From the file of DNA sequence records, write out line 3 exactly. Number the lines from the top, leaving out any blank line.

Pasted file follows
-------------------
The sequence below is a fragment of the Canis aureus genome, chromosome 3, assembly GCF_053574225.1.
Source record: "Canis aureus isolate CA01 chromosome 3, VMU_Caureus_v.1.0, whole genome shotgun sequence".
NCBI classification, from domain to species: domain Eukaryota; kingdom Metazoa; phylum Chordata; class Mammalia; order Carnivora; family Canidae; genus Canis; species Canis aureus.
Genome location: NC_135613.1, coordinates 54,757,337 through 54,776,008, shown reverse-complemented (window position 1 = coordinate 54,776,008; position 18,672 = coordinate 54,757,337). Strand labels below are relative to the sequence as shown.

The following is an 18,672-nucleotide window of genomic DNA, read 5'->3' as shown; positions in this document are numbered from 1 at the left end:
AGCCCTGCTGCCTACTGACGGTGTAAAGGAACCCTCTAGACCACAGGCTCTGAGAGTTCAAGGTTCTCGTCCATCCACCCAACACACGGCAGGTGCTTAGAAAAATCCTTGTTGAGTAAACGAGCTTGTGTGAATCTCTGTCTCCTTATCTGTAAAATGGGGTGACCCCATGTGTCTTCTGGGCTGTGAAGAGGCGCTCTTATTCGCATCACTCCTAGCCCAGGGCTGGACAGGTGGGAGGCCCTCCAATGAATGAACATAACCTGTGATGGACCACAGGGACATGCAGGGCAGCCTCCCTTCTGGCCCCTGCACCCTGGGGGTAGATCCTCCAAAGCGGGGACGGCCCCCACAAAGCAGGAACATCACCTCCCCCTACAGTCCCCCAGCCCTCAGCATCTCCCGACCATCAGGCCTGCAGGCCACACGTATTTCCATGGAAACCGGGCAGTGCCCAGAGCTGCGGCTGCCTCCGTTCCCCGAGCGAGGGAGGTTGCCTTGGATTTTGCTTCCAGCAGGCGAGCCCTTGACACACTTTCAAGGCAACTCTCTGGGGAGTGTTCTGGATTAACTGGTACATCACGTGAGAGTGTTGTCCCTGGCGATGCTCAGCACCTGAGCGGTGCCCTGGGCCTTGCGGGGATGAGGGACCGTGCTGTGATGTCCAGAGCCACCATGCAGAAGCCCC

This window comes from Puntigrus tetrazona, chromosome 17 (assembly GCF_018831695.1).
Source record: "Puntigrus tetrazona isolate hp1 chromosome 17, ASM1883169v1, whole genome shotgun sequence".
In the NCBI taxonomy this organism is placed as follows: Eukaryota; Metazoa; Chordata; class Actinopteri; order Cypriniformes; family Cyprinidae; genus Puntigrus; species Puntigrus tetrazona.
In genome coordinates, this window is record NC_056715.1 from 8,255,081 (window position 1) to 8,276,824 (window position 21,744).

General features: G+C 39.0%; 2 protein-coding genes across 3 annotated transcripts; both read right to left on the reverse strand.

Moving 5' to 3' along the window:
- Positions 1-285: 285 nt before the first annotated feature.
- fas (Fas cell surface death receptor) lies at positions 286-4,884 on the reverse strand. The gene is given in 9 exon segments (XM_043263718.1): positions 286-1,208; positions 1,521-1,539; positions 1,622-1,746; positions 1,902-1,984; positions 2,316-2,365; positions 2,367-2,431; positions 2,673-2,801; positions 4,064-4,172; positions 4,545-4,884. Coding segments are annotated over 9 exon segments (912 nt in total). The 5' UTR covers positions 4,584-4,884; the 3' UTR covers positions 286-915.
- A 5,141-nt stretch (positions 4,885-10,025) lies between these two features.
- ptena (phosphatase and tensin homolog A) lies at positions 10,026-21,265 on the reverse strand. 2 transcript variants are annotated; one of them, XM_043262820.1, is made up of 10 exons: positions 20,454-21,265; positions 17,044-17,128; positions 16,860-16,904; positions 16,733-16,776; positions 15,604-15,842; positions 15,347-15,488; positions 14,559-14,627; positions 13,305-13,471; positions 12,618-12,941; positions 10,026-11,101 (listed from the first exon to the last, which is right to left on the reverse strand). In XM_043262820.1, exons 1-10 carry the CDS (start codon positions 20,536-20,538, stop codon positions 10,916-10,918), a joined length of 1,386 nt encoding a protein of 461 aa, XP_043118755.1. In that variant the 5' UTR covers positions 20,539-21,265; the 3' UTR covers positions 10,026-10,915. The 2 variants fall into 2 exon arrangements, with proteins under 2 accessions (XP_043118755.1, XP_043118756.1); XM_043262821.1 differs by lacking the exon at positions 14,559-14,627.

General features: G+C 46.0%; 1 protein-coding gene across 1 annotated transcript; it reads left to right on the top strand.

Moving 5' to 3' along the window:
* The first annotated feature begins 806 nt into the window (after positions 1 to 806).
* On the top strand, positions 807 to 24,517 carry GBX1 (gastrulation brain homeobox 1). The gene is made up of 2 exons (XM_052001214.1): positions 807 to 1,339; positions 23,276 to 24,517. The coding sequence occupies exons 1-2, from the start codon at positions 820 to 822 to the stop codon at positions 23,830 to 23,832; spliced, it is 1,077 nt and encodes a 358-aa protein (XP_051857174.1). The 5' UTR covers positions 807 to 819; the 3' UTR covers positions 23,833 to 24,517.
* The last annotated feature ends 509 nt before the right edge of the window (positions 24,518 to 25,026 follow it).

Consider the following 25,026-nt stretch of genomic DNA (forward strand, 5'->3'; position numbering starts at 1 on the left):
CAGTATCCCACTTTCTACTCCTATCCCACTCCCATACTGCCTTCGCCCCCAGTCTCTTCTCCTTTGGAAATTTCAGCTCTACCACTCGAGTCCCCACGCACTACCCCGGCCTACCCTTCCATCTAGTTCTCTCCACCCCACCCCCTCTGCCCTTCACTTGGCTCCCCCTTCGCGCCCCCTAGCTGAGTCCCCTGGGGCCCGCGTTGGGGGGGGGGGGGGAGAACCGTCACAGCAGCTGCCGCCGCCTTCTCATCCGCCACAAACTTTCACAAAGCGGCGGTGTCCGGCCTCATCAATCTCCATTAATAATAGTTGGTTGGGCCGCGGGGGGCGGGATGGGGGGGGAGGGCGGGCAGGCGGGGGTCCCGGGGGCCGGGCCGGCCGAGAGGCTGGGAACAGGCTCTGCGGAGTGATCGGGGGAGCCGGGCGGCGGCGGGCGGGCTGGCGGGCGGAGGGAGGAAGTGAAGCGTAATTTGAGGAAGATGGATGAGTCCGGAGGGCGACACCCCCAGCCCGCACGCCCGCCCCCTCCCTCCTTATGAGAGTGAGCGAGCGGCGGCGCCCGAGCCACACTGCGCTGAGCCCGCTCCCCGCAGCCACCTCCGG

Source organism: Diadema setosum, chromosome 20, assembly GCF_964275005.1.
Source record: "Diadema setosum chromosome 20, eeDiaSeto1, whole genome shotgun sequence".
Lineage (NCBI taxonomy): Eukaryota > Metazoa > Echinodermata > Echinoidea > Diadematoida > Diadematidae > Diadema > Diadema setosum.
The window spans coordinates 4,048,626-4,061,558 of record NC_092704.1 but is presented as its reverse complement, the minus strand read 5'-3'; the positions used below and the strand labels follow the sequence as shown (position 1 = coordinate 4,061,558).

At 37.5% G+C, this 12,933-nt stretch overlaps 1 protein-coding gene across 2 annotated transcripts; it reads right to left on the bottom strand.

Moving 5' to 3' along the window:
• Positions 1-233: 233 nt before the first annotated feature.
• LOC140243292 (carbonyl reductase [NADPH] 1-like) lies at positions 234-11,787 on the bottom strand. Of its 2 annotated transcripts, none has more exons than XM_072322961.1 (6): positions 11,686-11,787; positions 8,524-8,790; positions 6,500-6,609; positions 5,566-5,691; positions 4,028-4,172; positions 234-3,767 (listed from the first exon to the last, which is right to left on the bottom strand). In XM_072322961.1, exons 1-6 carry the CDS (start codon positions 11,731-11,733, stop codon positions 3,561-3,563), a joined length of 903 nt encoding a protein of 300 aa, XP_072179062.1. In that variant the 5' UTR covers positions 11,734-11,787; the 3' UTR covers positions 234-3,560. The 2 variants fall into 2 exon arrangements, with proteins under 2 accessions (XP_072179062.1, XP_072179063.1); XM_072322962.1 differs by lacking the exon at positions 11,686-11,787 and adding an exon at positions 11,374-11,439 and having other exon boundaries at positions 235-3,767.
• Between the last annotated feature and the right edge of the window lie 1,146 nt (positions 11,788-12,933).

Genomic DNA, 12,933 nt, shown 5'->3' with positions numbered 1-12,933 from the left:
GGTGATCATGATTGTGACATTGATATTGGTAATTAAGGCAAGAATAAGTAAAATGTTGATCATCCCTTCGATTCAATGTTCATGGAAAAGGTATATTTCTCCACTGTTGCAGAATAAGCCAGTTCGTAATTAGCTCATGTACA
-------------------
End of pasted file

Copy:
NCBI classification, from domain to species: domain Eukaryota; kingdom Metazoa; phylum Chordata; class Mammalia; order Carnivora; family Canidae; genus Canis; species Canis aureus.